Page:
Motivation

What's the Best Way to Reach Your 2020 Goals?

Research shows that visualization alone doesn't work without this key strategy

Posted Jan 01, 2019

James Mann from Moncton, New Brunswick, Canada Creative Commons license via Wikimedia Commons
New Year's Fireworks
Source: James Mann from Moncton, New Brunswick, Canada Creative Commons license via Wikimedia Commons

Each year as we set our New Year’s resolutions, new possibilities dance through our heads. We’d like to become more fit, lose weight, learn a new language, go back to school, write a book, or begin that special project we’ve been dreaming about—but all too often our momentum drops as something keeps getting in the way.

A lot of books out there tell us to visualize our goals. Positive visualization is powerful, but not enough. In fact, visualization may even sabotage you.

Despite the claims of many self-help books, New York University social psychologist Gabriele Oettingen has found that visualizing our goals is actually counterproductive (Oettingen, 2014) because it fools our brains into believing we've already achieved the success we seek. The result: we feel happy and more relaxed.

But this response sabotages us because in order to achieve our goals, we need to be energized, not relaxed. Positive visualization does just the opposite. In fact, in one experiment, Oettingen and her colleagues found that women who visualized reaching their goals for only six minutes experienced a significant drop in energy.( Kappes, & Oettingen, 2011).

​​Building on over 20 years of motivation research, Oettingen has developed Mental Contrasting with Implementation Intentions, a powerful strategy known as Wish-Outcome-Obstacle-Plan or WOOP, which  combines visualization with proven techniques of mental contrasting and "if-then" planning to help us achieve our goals (Oettingen, 2014; Oettingen, & Gollwitzer, 2010).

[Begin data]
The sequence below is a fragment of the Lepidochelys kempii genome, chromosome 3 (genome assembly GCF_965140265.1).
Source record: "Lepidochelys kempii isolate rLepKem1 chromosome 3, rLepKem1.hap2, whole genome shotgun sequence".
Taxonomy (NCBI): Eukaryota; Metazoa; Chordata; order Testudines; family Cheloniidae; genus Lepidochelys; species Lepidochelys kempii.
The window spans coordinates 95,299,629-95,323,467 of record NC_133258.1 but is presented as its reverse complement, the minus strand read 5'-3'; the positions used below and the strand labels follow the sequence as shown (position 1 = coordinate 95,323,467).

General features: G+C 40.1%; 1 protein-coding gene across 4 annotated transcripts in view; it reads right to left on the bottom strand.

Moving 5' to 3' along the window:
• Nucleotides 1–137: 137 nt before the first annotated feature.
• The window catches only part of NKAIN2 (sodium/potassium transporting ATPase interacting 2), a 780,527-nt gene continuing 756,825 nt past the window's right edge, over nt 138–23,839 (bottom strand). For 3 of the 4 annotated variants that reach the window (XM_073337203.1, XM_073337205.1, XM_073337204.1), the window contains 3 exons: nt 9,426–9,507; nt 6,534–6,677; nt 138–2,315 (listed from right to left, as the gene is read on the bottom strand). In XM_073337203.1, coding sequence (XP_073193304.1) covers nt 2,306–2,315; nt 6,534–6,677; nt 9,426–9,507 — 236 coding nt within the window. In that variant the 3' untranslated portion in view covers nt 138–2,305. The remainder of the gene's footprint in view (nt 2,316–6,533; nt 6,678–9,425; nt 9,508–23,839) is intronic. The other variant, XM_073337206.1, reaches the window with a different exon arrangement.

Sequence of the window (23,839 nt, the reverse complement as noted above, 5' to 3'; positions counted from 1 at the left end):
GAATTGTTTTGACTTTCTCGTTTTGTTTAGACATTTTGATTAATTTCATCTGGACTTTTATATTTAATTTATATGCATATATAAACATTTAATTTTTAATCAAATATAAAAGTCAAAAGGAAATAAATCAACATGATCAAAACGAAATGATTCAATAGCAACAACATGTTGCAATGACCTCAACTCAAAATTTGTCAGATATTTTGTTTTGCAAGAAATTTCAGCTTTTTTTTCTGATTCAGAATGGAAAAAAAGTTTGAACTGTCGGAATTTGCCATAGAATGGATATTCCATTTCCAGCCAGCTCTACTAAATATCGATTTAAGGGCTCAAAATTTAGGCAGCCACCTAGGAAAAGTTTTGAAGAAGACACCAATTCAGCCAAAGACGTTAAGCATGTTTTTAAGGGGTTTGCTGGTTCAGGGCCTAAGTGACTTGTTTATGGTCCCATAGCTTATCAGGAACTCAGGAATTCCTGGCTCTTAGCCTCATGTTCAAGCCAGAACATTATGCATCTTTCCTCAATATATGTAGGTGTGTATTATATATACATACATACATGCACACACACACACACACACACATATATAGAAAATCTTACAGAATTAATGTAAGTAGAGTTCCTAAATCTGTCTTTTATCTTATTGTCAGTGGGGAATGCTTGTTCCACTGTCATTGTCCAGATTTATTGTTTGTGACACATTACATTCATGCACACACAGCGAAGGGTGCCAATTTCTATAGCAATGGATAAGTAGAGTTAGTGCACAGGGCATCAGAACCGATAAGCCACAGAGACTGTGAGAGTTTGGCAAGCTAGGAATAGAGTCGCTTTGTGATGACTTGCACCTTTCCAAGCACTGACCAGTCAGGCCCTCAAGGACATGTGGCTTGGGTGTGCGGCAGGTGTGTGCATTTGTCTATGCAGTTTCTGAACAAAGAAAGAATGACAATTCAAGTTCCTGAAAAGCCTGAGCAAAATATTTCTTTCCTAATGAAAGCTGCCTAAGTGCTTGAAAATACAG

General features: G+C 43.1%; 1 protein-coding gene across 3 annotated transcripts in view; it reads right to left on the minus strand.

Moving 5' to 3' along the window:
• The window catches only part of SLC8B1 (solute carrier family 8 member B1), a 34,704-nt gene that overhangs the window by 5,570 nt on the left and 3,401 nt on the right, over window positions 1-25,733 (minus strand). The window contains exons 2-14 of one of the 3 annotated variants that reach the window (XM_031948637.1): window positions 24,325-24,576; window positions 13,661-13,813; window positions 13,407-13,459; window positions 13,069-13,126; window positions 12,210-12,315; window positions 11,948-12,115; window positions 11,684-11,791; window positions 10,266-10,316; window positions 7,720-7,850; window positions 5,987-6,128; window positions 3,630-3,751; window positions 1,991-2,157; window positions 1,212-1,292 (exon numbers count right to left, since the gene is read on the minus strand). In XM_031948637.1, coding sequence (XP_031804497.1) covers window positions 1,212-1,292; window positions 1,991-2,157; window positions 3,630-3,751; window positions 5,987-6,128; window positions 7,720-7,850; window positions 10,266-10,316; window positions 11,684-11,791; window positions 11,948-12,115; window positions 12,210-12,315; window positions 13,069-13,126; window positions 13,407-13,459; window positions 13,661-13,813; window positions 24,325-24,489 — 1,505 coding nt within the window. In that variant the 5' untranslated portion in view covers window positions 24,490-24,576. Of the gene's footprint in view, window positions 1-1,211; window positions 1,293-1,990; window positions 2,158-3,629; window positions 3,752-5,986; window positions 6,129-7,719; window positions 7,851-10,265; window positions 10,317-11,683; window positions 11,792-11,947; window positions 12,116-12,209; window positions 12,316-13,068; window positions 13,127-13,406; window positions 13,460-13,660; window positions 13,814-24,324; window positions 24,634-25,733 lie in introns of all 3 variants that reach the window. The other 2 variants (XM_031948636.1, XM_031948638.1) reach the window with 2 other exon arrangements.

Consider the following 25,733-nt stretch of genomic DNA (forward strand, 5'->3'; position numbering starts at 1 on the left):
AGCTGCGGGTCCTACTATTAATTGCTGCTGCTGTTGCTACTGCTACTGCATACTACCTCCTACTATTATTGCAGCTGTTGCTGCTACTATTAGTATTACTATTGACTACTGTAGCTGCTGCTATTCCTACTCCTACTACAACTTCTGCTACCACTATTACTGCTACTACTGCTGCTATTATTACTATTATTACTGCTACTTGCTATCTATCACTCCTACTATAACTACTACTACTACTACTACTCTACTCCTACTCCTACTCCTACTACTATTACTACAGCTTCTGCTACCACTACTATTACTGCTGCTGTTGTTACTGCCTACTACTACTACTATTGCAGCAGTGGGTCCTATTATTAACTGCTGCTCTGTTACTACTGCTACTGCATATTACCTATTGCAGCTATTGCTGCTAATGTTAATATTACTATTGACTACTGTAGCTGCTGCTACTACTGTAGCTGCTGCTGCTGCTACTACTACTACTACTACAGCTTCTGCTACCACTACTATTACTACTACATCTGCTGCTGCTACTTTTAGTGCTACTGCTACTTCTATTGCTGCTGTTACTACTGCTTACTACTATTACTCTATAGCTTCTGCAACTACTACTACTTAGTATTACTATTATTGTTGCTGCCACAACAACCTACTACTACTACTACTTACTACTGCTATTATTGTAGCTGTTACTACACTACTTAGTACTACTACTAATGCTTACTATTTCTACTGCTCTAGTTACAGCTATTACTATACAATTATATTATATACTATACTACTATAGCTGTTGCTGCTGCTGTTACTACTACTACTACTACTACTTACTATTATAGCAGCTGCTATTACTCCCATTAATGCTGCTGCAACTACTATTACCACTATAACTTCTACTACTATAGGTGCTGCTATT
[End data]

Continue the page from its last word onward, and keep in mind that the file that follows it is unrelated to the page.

​Using WOOP works because it focuses our attention on what we want, then increases our energy, motivation and positive momentum by asking us first to visualize our goal, then to discover an inner obstacle and develop an action plan to overcome it.

Here's how you can use WOOP to achieve your New Year’s resolutions, focusing on one important goal at a time.

1. W/Wish

​In WOOP, the 'W' is a wish in your personal or professional life. For example, you might wish to become more fit this year by exercising regularly. You consider your choices—taking a class, working out at the gym, running or walking--and decide to go for a brisk 30-minute walk three times a week.

2. O/Outcome

​Now think of the first 'O' in WOOP—the outcome, how you'll feel going for that brisk walk in your neighborhood or a nearby park. Take a deep breath and close your eyes. Let your emotions and imagination take you to your goal as vividly as possible. Feel yourself breathe in the cool fresh air, see the sunlight flickering through the trees, and feel the gentle breeze on your skin. Feel your legs moving in a confident stride, your arms swinging, heart beating, and your body feeling vibrantly, joyously alive. .

3. O/Obstacle

Now when you are ready, focus on the second 'O' in WOOP: the obstacle—going beyond any external obstacle to something internal. What inside of you has been holding you back?